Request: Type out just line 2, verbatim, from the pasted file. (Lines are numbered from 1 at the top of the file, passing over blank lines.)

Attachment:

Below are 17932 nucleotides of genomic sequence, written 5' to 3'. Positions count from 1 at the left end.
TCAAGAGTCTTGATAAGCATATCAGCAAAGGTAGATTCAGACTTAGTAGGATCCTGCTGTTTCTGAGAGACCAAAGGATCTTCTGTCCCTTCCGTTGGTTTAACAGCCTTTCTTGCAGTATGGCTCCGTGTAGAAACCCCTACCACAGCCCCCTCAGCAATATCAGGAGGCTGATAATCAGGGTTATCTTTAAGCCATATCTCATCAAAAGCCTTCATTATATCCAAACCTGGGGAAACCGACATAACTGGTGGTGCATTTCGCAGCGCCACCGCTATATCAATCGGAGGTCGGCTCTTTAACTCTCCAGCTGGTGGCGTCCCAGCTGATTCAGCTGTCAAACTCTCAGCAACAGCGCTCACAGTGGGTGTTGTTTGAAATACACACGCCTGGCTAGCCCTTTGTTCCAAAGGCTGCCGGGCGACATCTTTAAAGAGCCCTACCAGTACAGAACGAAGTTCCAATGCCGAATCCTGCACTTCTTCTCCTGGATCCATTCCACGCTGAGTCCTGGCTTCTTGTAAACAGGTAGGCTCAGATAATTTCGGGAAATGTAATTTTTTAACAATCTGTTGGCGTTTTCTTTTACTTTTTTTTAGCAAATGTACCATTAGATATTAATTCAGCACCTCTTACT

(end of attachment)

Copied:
TCAAGAGTCTTGATAAGCATATCAGCAAAGGTAGATTCAGACTTAGTAGGATCCTGCTGTTTCTGAGAGACCAAAGGATCTTCTGTCCCTTCCGTTGGTTTAACAGCCTTTCTTGCAGTATGGCTCCGTGTAGAAACCCCTACCACAGCCCCCTCAGCAATATCAGGAGGCTGATAATCAGGGTTATCTTTAAGCCATATCTCATCAAAAGCCTTCATTATATCCAAACCTGGGGAAACCGACATAACTGGTGGTGCATTTCGCAGCGCCACCGCTATATCAATCGGAGGTCGGCTCTTTAACTCTCCAGCTGGTGGCGTCCCAGCTGATTCAGCTGTCAAACTCTCAGCAACAGCGCTCACAGTGGGTGTTGTTTGAAATACACACGCCTGGCTAGCCCTTTGTTCCAAAGGCTGCCGGGCGACATCTTTAAAGAGCCCTACCAGTACAGAACGAAGTTCCAATGCCGAATCCTGCACTTCTTCTCCTGGATCCATTCCACGCTGAGTCCTGGCTTCTTGTAAACAGGTAGGCTCAGATAATTTCGGGAAATGTAATTTTTTAACAATCTGTTGGCGTTTTCTTTTACTTTTTTTTAGCAAATGTACCATTAGATATTAATTCAGCACCTCTTACT